Friday, January 15, 2016

It’s a circle? What your answer says of you


There’re small details that reveal a lot about us. Our personality, beliefs and values ​​show themselves virtually at every step and every decision, even the most trivial. A group of researchers at Yale University devised a simple experiment: they shown a series of geometric shapes to a group of people asking to identify them. The results were impressive, even for the psychologists themselves.

How much are you willing to get away from the norm?

During the study the participants saw different geometrical shapes, some were perfect, some not. The basic idea was to test the tolerance to differences, see how much they were willing to get away from the norm.

Thus, it was found that the most tolerant people were also those who cataloged the figure in this article as a circle. These people were also more willing to accept the social deviations from standards to embrace differences.

In fact, who said the figure was a circle also showed a more flexible and liberal thought, they agreed with the same-sex marriage and with legalization of cannabis, for example.

On the contrary, those who said it wasn’t a circle showed a more rigid thinking and were more politically conservative. These people advocated to intensify many laws, and were less tolerant with differences. In addition, they were more strict in their judgments, showing a tendency to see everything in black and white.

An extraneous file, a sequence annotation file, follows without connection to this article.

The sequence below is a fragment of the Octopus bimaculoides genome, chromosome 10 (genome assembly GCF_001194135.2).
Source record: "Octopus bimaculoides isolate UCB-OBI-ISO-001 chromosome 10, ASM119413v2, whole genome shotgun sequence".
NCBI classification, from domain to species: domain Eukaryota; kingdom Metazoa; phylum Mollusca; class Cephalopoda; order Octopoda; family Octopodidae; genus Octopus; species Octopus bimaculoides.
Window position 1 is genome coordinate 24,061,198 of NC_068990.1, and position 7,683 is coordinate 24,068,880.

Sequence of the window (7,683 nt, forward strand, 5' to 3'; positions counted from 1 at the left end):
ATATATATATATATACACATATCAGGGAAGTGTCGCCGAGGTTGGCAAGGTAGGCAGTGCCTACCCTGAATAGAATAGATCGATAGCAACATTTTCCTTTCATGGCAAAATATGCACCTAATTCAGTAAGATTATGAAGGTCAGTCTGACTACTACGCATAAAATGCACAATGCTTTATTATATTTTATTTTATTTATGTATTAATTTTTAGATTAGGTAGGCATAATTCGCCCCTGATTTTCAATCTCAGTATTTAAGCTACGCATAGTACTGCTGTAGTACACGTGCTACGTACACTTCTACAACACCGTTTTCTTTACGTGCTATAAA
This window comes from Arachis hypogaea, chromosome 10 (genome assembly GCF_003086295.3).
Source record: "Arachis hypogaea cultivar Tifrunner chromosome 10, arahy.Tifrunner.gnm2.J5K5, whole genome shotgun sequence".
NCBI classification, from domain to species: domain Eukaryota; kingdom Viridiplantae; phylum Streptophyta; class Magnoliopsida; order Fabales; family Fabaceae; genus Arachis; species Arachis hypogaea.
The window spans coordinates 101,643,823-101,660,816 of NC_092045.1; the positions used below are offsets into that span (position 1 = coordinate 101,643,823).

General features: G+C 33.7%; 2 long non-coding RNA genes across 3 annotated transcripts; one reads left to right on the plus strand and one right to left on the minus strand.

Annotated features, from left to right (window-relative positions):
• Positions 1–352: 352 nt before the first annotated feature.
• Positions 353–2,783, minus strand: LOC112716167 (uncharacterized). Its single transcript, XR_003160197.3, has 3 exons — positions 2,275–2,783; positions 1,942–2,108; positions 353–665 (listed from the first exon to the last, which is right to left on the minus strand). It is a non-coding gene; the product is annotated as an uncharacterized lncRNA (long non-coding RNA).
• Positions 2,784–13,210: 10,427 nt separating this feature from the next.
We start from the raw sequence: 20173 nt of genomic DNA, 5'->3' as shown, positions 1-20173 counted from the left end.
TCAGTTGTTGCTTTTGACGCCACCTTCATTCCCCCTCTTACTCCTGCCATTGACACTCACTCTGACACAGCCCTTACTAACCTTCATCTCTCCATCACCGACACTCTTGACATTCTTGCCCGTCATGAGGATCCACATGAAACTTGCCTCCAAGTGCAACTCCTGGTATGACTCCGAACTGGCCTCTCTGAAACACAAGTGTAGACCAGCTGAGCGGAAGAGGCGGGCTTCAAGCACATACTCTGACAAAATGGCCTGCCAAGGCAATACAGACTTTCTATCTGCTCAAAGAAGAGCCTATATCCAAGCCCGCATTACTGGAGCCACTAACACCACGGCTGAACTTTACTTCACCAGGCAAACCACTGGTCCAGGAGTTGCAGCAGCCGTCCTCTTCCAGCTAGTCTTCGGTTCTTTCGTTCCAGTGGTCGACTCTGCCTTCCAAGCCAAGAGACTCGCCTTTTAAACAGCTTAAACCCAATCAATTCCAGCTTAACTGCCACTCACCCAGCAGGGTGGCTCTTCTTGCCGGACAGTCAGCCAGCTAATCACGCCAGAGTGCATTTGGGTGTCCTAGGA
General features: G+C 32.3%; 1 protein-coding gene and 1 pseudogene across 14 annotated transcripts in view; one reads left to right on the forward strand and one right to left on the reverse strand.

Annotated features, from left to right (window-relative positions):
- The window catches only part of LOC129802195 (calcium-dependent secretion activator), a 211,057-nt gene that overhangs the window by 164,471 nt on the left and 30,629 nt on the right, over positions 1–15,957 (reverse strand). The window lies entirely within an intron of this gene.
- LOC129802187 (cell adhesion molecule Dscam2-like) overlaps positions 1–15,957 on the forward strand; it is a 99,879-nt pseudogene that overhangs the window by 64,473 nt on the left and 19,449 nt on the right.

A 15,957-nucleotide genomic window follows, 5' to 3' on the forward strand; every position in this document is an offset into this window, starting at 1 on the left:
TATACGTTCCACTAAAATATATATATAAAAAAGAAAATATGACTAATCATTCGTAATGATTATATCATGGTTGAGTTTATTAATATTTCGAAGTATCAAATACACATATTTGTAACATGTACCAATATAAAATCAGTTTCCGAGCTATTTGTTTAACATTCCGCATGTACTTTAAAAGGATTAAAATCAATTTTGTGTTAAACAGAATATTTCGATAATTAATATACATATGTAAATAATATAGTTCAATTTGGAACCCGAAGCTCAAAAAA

Negativity bias

The negativity bias may provide an explanation for these results. In fact, our political position, for example, either if we’re in the center, left or right, is deeply determined by the way we see and understand the world.

For example, a research conducted at the University of Nebraska analyzed how people of different political orientations responded to negative stimuli, like watching someone eating worms or seeing pictures of infected wounds. In this experiment it was observed that the most politically conservative people were also those that showed more intense reactions to the images.

These results, which are added to those of other studies, have led to what is known as “negativity bias”, which is nothing more than an automatic orientation towards the negative aspects of the environment. In practice, these people focus on differences and highlight the discordant aspects.

Therefore, resuming the experiment of geometric shapes, if you don’t consider the image a circle, perhaps you highlights the imperfections, because you focus on the negative or discordant aspects of the world. On the contrary, if you see a circle you prefer to focus on the whole thing, because you’re more flexible and imperfections don’t bother you that much.

In closure, it is clear that there is no adequate response. Depending on the circumstances, both types of features can be adaptive. The important thing is to be aware of our tendency to learn to modulate it when necessary.

Okimoto, T. G. & Gromet, D. M. (2015) Differences in Sensitivity to Deviance Partly Explain Ideological Divides in Social Policy Support. Journal of Personality and Social Psychology.
Hibbingai, J. r. et. Al. (2014) Differences in negativity bias underlie variations in political ideology. Behavioral and Brain Sciences; 37(3): 297- 307.


Keep feeding your neurons

It’s a circle? What your answer says of you

Jennifer Delgado Suárez

Psicologist by profession and passion, dedicated to string words together. Discover my Books


Psychology as you never heard about...

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